“NASPA is the national organization for student affairs in higher education,” Rodriguez said. “They provide resources, centers, conferencing, and best practices for anyone in Student Affairs. When I was hired in July, I was asked to take the lead on writing this grant proposal. I am super excited to see this event coming to life!”

Aggie First Scholars is a student-success program designed to help first-gen college students in their pursuit of earning their college degree. At USU, a first-gen student is defined as one whose parents and/or guardians did not earn a four-year U.S. degree. The program aims to create lifelong learners and provide students with a knowledgebase and rolodex of peers who can help them navigate the college experience.

Students in the AFS program are provided the opportunity to receive mentorship from USU faculty and staff that identify as first-gen college graduates, as well as other first-gen students. The program holds monthly lunches where students can sit with their mentors and meet with other first-gen students to discuss issues and receive help and learn “tricks of the trade” from their peers.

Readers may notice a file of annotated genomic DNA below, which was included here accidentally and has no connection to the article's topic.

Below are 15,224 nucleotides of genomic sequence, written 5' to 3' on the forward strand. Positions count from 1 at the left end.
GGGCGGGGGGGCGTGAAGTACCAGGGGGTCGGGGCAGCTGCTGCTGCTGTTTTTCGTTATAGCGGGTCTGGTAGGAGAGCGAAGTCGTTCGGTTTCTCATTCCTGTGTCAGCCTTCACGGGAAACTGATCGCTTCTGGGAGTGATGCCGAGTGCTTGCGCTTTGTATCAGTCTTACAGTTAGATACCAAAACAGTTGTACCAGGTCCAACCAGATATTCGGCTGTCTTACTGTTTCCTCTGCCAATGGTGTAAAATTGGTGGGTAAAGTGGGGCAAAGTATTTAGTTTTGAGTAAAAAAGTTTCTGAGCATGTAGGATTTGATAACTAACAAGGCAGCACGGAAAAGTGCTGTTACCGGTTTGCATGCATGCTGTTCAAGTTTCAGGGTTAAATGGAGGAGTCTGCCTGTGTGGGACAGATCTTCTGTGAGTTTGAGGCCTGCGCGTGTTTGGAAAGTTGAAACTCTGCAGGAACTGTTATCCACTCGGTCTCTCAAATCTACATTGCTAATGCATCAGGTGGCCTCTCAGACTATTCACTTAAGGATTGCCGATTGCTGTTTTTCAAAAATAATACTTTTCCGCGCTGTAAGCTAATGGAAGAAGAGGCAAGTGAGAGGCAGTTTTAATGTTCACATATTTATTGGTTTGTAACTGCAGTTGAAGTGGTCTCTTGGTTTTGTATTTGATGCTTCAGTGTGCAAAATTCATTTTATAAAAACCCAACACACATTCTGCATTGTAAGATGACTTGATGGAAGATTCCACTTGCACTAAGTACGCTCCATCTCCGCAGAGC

“Aggie First Scholars is a wonderful program designed to help first-generation students build a strong foundation for succeeding at USU,” said USU President Noelle E. Cockett, who is also a first-generation college graduate. “Our university applauds and supports the resilience and dedication we see in Aggie First Scholars. This celebration affirms our commitment to provide first-gen students with access to post-secondary education, as well as targeted resources and special mentors that help them reach graduation.”

About 20% of USU’s first-year students are first-gen students, which is approximately 3,000 USU students. AFS gives these students an opportunity to learn from others who have been in similar situations and to learn tips they could otherwise not learn from family members who have gone to college before them.

“I am proud first-generation college student,” Evans said. “AFS has changed my life in a way that I never could have imagined. I have grown into the daughter, student, leader, friend, sister and mentor in part because of the experiences that I have had while being a part of AFS. The people that I have met– other students, mentors, and faculty and staff members– have all taught me lessons and inspired me to share my story. Hearing them has given me so much hope and I stive to do the same for others.”

For more information on Aggie First Scholars, visit www.usu.edu/first-scholars.


Marcus Jensen
News Coordinator
University Marketing and Communications


Maddie Evans
Student Coordinator
Aggie First Scholars
(435) 797-1190

Karla Sandoval Rodriguez
Student Coordinator
Aggie First Scholars
(435) 797-1190

Comments and questions regarding this article may be directed to the contact person listed on this page.

Next Story in Teaching & Learning

See Also